Thank you to Lis and the team at Vraeyda Literary’s MacroMicroCosm journal for publishing three of my speculative poems: Ansible Dreams, We Small Readers, and Chaos Theory (The Mandlebrot Set). It’s always exciting when my work finds a home!
My poems can be read via purchasing either the print or PDF version of the journal.
A mighty shout out to the two prose pieces within Astral, Matthew Buscemi’s To Shape the Future, and Sacha Rosel’s Into Something Rich and Strange (from Chapter 1 of her newly released novel My Heart is The Tempest). We have multiple pieces of poetry from longstanding contributor Adrienne Stevenson, Peter Graarup Westergaard (from his Warning Light Calling collection done in a dissident Soviet style, not dogma), and returning contributor Matthew Fast, who has the prestige to have been in the primordial issue of MacroMicroCosm years ago. Fast’s poetry is based off his song lyrics for the upcoming The Far Lands album, and I am pumped about hearing it via bandcamp when it hits Abram’s Epilogue.
Michael Janairo gives us three poems, while Sapha Burnell closes us off with one we used to end Volume 7 and bring on the stellar theme to Volume 8. Art by Sarah Melgoza & Katelyn Lane surrounds the poetry, while our last contributor is a posthumous submission by the estate of Cotrina Graham Smith. We hope you enjoy seeing 1980’s layouts, we got a kick out of them! So much so we featured the poems ‘as is’.
A Quarterly Digital literary & art journal dedicated to speculative fiction, art & literary criticism. A celebration of the weird, strange and perceptibly odd. A review of books, music, film & art. Home of our MacroMicroCosm Book Review Podcast& YouTube channel. Features articles on creative development & philosophy. MacroMicroCosm embraces a broad base of fiction and non-fiction with fantasy, magic realism, science-fiction and futurist elements in poetry, short story, art, photography, and comic.
This is my second poem in this publication, which is out of India. My first work was “Instructions for Astronauts,” which was in Issue 8. The new poem has been selected be a new editorial team, which started with Issue 15. I think Mithila Review does a great job of bringing together interesting writing and writers from around the world.
Thank you to Ishita Singh, the managing editor, and the whole crew at Mithila Review. Check it out.
More specifically, my poem, “An Offering,” has been nominated for a 2021 Rhysling Award in the category of long poem by the Science Fiction Poetry Association.
The nominations are anonymous, so thank you to whoever nominated my poem.
One thing this means is that the poem is being republished in the 2021 Rhysling Anthology, edited by Alessandro Manzetti. You can pick up a copy, check out all the other great nominees, and support the work of speculative poets on the SFPA website.
Someday, 2020 will make sense. As the year draws to a close, there are a few pre-pandemic “lasts” to remember.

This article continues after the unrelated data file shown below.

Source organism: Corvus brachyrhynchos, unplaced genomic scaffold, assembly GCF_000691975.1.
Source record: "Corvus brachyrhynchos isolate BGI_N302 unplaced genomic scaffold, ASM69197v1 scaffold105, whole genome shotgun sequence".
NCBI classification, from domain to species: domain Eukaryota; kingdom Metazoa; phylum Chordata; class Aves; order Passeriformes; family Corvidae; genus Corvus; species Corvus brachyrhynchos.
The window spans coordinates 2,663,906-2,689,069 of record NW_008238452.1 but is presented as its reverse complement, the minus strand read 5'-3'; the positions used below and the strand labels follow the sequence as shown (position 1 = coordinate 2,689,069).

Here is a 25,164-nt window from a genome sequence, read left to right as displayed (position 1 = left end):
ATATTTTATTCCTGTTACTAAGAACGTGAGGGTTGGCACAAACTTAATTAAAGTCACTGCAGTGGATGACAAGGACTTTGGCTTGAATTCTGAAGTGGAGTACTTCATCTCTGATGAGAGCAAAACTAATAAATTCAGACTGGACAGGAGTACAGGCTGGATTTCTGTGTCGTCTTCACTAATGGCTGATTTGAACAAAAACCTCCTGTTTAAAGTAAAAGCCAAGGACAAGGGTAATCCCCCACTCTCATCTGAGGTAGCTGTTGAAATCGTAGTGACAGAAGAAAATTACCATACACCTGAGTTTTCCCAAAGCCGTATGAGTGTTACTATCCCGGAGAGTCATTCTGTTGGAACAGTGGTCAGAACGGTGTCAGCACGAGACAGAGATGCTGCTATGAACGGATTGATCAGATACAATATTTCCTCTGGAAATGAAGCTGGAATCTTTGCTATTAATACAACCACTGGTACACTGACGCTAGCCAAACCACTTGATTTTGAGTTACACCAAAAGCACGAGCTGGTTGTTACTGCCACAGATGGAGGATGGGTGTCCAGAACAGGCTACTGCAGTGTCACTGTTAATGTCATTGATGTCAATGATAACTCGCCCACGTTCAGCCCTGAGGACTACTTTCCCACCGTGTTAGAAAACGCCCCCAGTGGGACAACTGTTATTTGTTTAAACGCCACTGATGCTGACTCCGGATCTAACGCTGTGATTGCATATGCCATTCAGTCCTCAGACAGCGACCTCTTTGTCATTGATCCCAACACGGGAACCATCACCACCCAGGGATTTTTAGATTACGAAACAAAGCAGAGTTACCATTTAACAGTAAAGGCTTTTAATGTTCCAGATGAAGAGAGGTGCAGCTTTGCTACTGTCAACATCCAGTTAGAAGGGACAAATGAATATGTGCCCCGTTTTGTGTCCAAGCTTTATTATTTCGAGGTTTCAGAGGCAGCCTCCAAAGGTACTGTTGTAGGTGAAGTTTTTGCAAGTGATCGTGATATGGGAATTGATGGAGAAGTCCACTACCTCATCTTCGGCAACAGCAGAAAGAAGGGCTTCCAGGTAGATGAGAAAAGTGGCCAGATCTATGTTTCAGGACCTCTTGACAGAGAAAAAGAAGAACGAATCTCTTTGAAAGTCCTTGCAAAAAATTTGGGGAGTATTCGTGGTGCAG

Last movie at a movie theater: “1917” on Feb. 2 — Glad I saw it in a theater on a big screen. At the theater I often go to, there is rarely a big crowd for the movies I want to see (and by then “1917” had been out for a while).
Last meal in a restaurant: Le Colonne Restaurant at the Hilton Hotel at Leonardo da Vinci International Airport on March 11 — The food was fine — I can’t remember what we had, but tables had been spread apart for social distancing, and there were diners at only about four other tables. We were only there to be sure to get our morning flight out of Rome, leaving the country early as more and more flights were being canceled, including our flights out of Genoa.
Last workout at the gym: Feb. 29 — I did some warmups and cooldowns, with a 5K run on the indoor track in between at a time of 33 minutes and 22 seconds
Last day working in person at the office: Tuesday, March 3.
Some great news today: Line of Advance, a nonprofit literary journal founded by three veterans of the war in Afghanistan, wrote me this morning to say I poem I wrote inspired by stories of my Lolo during World War II is a winner in the 2020 Col. Darron L. Wright Memorial Awards. The poem will be published online in September and in print in October in an anthology called Our Best War Stories.
I have always been proud of my family members’ military service, my uncle Raymond, killed in action in World War II, and my Lolo, father, and Uncle Tony — all three of them West Point grads. You can read a little bit more about my Lolo in a previous post.
Now I am also proud to be among the first group of civilians to be honored with this award, for both poetry and prose. This year was the first year military family members were invited to submit to the annual contest. I’m glad they expanded who is eligible. When you are part of a military family, a lot of your daily life is defined by the military experience—everyday things like where you live, where you shop, changes in schools and places of worship.
Thank you to Line of Advance, editor Christopher Lyke, and guest judge Katey Schultz, and congratulations to all the winners!
Among the winners, here are all the prize-winners in my category: poetry by a military family member: